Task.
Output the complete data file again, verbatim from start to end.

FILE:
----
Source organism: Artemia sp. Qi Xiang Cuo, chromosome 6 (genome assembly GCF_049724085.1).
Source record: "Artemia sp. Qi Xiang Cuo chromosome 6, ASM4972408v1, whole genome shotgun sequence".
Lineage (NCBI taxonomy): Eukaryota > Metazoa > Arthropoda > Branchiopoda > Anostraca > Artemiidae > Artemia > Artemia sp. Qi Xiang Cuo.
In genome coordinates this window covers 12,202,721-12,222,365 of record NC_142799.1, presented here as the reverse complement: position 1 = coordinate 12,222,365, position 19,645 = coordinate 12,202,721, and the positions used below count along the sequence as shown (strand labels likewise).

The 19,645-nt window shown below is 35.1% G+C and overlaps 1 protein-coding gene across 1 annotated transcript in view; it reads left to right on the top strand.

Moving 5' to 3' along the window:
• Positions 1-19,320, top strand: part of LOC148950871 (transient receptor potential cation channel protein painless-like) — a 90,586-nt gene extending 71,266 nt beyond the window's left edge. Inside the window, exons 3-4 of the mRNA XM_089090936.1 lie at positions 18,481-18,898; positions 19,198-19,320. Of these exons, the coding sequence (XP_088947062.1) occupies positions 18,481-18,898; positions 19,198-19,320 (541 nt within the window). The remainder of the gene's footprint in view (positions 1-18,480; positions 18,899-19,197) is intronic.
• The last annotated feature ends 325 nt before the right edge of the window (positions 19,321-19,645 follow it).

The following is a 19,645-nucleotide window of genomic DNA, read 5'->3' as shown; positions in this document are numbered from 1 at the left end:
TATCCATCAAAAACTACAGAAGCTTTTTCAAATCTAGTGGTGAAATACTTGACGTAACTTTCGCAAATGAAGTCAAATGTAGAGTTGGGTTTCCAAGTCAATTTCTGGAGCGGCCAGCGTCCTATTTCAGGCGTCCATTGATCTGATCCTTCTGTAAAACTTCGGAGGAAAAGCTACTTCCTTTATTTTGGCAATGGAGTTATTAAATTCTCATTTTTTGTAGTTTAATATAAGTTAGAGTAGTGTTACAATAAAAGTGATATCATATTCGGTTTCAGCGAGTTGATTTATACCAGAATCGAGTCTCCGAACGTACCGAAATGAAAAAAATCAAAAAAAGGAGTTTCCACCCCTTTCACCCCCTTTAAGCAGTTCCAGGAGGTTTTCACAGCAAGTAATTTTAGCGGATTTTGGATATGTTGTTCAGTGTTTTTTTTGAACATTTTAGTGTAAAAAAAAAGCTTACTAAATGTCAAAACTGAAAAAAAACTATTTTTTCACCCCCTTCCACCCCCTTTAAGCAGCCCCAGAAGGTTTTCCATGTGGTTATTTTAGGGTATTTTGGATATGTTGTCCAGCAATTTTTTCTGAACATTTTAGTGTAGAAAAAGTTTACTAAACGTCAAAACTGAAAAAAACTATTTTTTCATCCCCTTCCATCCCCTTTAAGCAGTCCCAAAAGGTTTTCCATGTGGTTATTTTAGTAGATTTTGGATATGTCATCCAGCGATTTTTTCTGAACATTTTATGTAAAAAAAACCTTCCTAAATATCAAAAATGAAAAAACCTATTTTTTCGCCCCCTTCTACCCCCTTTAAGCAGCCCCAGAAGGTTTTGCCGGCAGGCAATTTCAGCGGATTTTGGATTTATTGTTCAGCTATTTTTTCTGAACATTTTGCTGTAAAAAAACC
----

Source organism: Artemia sp. Qi Xiang Cuo, chromosome 6 (genome assembly GCF_049724085.1).
Source record: "Artemia sp. Qi Xiang Cuo chromosome 6, ASM4972408v1, whole genome shotgun sequence".
Lineage (NCBI taxonomy): Eukaryota > Metazoa > Arthropoda > Branchiopoda > Anostraca > Artemiidae > Artemia > Artemia sp. Qi Xiang Cuo.
In genome coordinates this window covers 12,202,721-12,222,365 of record NC_142799.1, presented here as the reverse complement: position 1 = coordinate 12,222,365, position 19,645 = coordinate 12,202,721, and the positions used below count along the sequence as shown (strand labels likewise).

The 19,645-nt window shown below is 35.1% G+C and overlaps 1 protein-coding gene across 1 annotated transcript in view; it reads left to right on the top strand.

Moving 5' to 3' along the window:
• Positions 1-19,320, top strand: part of LOC148950871 (transient receptor potential cation channel protein painless-like) — a 90,586-nt gene extending 71,266 nt beyond the window's left edge. Inside the window, exons 3-4 of the mRNA XM_089090936.1 lie at positions 18,481-18,898; positions 19,198-19,320. Of these exons, the coding sequence (XP_088947062.1) occupies positions 18,481-18,898; positions 19,198-19,320 (541 nt within the window). The remainder of the gene's footprint in view (positions 1-18,480; positions 18,899-19,197) is intronic.
• The last annotated feature ends 325 nt before the right edge of the window (positions 19,321-19,645 follow it).

The following is a 19,645-nucleotide window of genomic DNA, read 5'->3' as shown; positions in this document are numbered from 1 at the left end:
TATCCATCAAAAACTACAGAAGCTTTTTCAAATCTAGTGGTGAAATACTTGACGTAACTTTCGCAAATGAAGTCAAATGTAGAGTTGGGTTTCCAAGTCAATTTCTGGAGCGGCCAGCGTCCTATTTCAGGCGTCCATTGATCTGATCCTTCTGTAAAACTTCGGAGGAAAAGCTACTTCCTTTATTTTGGCAATGGAGTTATTAAATTCTCATTTTTTGTAGTTTAATATAAGTTAGAGTAGTGTTACAATAAAAGTGATATCATATTCGGTTTCAGCGAGTTGATTTATACCAGAATCGAGTCTCCGAACGTACCGAAATGAAAAAAATCAAAAAAAGGAGTTTCCACCCCTTTCACCCCCTTTAAGCAGTTCCAGGAGGTTTTCACAGCAAGTAATTTTAGCGGATTTTGGATATGTTGTTCAGTGTTTTTTTTGAACATTTTAGTGTAAAAAAAAAGCTTACTAAATGTCAAAACTGAAAAAAAACTATTTTTTCACCCCCTTCCACCCCCTTTAAGCAGCCCCAGAAGGTTTTCCATGTGGTTATTTTAGGGTATTTTGGATATGTTGTCCAGCAATTTTTTCTGAACATTTTAGTGTAGAAAAAGTTTACTAAACGTCAAAACTGAAAAAAACTATTTTTTCATCCCCTTCCATCCCCTTTAAGCAGTCCCAAAAGGTTTTCCATGTGGTTATTTTAGTAGATTTTGGATATGTCATCCAGCGATTTTTTCTGAACATTTTATGTAAAAAAAACCTTCCTAAATATCAAAAATGAAAAAACCTATTTTTTCGCCCCCTTCTACCCCCTTTAAGCAGCCCCAGAAGGTTTTGCCGGCAGGCAATTTCAGCGGATTTTGGATTTATTGTTCAGCTATTTTTTCTGAACATTTTGCTGTAAAAAAACC